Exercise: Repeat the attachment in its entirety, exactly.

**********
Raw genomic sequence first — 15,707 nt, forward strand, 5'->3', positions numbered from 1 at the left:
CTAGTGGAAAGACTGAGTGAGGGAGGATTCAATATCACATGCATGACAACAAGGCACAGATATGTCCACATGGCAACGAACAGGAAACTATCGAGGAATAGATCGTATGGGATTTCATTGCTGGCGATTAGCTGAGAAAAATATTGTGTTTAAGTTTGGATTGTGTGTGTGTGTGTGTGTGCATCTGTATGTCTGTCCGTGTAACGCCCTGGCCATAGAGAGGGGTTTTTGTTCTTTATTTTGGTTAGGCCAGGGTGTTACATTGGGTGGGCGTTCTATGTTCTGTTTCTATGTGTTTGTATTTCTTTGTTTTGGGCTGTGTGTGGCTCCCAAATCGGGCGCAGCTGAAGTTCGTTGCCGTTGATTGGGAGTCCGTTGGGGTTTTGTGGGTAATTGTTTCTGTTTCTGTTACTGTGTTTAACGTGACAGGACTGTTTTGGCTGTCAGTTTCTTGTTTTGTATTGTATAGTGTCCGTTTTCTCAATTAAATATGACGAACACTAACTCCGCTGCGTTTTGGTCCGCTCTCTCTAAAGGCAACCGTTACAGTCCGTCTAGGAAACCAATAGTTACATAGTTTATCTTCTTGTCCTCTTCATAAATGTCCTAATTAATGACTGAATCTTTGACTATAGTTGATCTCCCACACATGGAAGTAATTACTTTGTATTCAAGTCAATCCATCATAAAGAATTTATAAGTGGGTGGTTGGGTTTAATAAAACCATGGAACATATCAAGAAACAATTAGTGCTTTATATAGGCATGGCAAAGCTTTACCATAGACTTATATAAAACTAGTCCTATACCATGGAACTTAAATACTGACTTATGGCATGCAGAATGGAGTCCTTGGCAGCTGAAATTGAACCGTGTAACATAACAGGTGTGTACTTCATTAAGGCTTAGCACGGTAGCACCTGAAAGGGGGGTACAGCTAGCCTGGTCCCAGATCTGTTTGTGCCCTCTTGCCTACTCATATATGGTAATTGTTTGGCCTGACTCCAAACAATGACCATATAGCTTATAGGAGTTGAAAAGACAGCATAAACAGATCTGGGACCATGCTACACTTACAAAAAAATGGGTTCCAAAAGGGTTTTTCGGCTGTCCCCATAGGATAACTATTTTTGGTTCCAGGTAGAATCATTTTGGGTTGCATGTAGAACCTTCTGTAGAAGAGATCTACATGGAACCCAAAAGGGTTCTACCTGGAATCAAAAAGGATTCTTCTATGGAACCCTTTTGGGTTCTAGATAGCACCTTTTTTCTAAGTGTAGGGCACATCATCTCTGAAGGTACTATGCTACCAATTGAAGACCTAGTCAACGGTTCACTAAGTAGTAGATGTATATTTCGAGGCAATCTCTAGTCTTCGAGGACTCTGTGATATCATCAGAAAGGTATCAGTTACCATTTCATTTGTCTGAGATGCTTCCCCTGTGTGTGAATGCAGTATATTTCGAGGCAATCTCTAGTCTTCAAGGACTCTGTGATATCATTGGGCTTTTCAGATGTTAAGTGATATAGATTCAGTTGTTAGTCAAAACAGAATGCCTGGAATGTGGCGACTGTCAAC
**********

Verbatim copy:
Raw genomic sequence first — 15,707 nt, forward strand, 5'->3', positions numbered from 1 at the left:
CTAGTGGAAAGACTGAGTGAGGGAGGATTCAATATCACATGCATGACAACAAGGCACAGATATGTCCACATGGCAACGAACAGGAAACTATCGAGGAATAGATCGTATGGGATTTCATTGCTGGCGATTAGCTGAGAAAAATATTGTGTTTAAGTTTGGATTGTGTGTGTGTGTGTGTGTGCATCTGTATGTCTGTCCGTGTAACGCCCTGGCCATAGAGAGGGGTTTTTGTTCTTTATTTTGGTTAGGCCAGGGTGTTACATTGGGTGGGCGTTCTATGTTCTGTTTCTATGTGTTTGTATTTCTTTGTTTTGGGCTGTGTGTGGCTCCCAAATCGGGCGCAGCTGAAGTTCGTTGCCGTTGATTGGGAGTCCGTTGGGGTTTTGTGGGTAATTGTTTCTGTTTCTGTTACTGTGTTTAACGTGACAGGACTGTTTTGGCTGTCAGTTTCTTGTTTTGTATTGTATAGTGTCCGTTTTCTCAATTAAATATGACGAACACTAACTCCGCTGCGTTTTGGTCCGCTCTCTCTAAAGGCAACCGTTACAGTCCGTCTAGGAAACCAATAGTTACATAGTTTATCTTCTTGTCCTCTTCATAAATGTCCTAATTAATGACTGAATCTTTGACTATAGTTGATCTCCCACACATGGAAGTAATTACTTTGTATTCAAGTCAATCCATCATAAAGAATTTATAAGTGGGTGGTTGGGTTTAATAAAACCATGGAACATATCAAGAAACAATTAGTGCTTTATATAGGCATGGCAAAGCTTTACCATAGACTTATATAAAACTAGTCCTATACCATGGAACTTAAATACTGACTTATGGCATGCAGAATGGAGTCCTTGGCAGCTGAAATTGAACCGTGTAACATAACAGGTGTGTACTTCATTAAGGCTTAGCACGGTAGCACCTGAAAGGGGGGTACAGCTAGCCTGGTCCCAGATCTGTTTGTGCCCTCTTGCCTACTCATATATGGTAATTGTTTGGCCTGACTCCAAACAATGACCATATAGCTTATAGGAGTTGAAAAGACAGCATAAACAGATCTGGGACCATGCTACACTTACAAAAAAATGGGTTCCAAAAGGGTTTTTCGGCTGTCCCCATAGGATAACTATTTTTGGTTCCAGGTAGAATCATTTTGGGTTGCATGTAGAACCTTCTGTAGAAGAGATCTACATGGAACCCAAAAGGGTTCTACCTGGAATCAAAAAGGATTCTTCTATGGAACCCTTTTGGGTTCTAGATAGCACCTTTTTTCTAAGTGTAGGGCACATCATCTCTGAAGGTACTATGCTACCAATTGAAGACCTAGTCAACGGTTCACTAAGTAGTAGATGTATATTTCGAGGCAATCTCTAGTCTTCGAGGACTCTGTGATATCATCAGAAAGGTATCAGTTACCATTTCATTTGTCTGAGATGCTTCCCCTGTGTGTGAATGCAGTATATTTCGAGGCAATCTCTAGTCTTCAAGGACTCTGTGATATCATTGGGCTTTTCAGATGTTAAGTGATATAGATTCAGTTGTTAGTCAAAACAGAATGCCTGGAATGTGGCGACTGTCAAC